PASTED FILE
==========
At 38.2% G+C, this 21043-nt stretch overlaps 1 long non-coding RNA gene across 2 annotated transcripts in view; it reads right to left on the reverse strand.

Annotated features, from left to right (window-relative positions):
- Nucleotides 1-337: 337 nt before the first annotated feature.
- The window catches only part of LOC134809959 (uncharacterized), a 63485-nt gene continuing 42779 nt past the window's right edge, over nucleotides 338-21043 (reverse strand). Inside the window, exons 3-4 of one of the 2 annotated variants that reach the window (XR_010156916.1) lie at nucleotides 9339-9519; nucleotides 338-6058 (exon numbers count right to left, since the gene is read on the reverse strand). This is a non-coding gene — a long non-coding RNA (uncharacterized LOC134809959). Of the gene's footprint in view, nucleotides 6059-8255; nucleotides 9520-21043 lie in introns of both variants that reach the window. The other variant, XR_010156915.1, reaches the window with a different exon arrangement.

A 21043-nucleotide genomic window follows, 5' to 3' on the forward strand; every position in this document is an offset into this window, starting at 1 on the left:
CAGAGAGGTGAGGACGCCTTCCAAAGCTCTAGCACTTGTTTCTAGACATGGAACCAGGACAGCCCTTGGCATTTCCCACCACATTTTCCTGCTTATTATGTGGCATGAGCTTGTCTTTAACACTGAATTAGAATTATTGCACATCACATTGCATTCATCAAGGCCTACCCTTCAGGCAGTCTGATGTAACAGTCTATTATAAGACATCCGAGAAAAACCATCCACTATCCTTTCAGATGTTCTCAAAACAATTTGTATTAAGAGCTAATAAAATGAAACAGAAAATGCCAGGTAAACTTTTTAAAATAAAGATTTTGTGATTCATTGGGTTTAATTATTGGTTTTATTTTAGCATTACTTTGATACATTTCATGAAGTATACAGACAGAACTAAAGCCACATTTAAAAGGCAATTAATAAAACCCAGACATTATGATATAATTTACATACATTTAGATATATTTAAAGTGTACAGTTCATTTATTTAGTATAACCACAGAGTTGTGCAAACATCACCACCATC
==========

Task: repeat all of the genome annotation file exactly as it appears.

At 38.2% G+C, this 21043-nt stretch overlaps 1 long non-coding RNA gene across 2 annotated transcripts in view; it reads right to left on the reverse strand.

Annotated features, from left to right (window-relative positions):
- Nucleotides 1-337: 337 nt before the first annotated feature.
- The window catches only part of LOC134809959 (uncharacterized), a 63485-nt gene continuing 42779 nt past the window's right edge, over nucleotides 338-21043 (reverse strand). Inside the window, exons 3-4 of one of the 2 annotated variants that reach the window (XR_010156916.1) lie at nucleotides 9339-9519; nucleotides 338-6058 (exon numbers count right to left, since the gene is read on the reverse strand). This is a non-coding gene — a long non-coding RNA (uncharacterized LOC134809959). Of the gene's footprint in view, nucleotides 6059-8255; nucleotides 9520-21043 lie in introns of both variants that reach the window. The other variant, XR_010156915.1, reaches the window with a different exon arrangement.

A 21043-nucleotide genomic window follows, 5' to 3' on the forward strand; every position in this document is an offset into this window, starting at 1 on the left:
CAGAGAGGTGAGGACGCCTTCCAAAGCTCTAGCACTTGTTTCTAGACATGGAACCAGGACAGCCCTTGGCATTTCCCACCACATTTTCCTGCTTATTATGTGGCATGAGCTTGTCTTTAACACTGAATTAGAATTATTGCACATCACATTGCATTCATCAAGGCCTACCCTTCAGGCAGTCTGATGTAACAGTCTATTATAAGACATCCGAGAAAAACCATCCACTATCCTTTCAGATGTTCTCAAAACAATTTGTATTAAGAGCTAATAAAATGAAACAGAAAATGCCAGGTAAACTTTTTAAAATAAAGATTTTGTGATTCATTGGGTTTAATTATTGGTTTTATTTTAGCATTACTTTGATACATTTCATGAAGTATACAGACAGAACTAAAGCCACATTTAAAAGGCAATTAATAAAACCCAGACATTATGATATAATTTACATACATTTAGATATATTTAAAGTGTACAGTTCATTTATTTAGTATAACCACAGAGTTGTGCAAACATCACCACCATC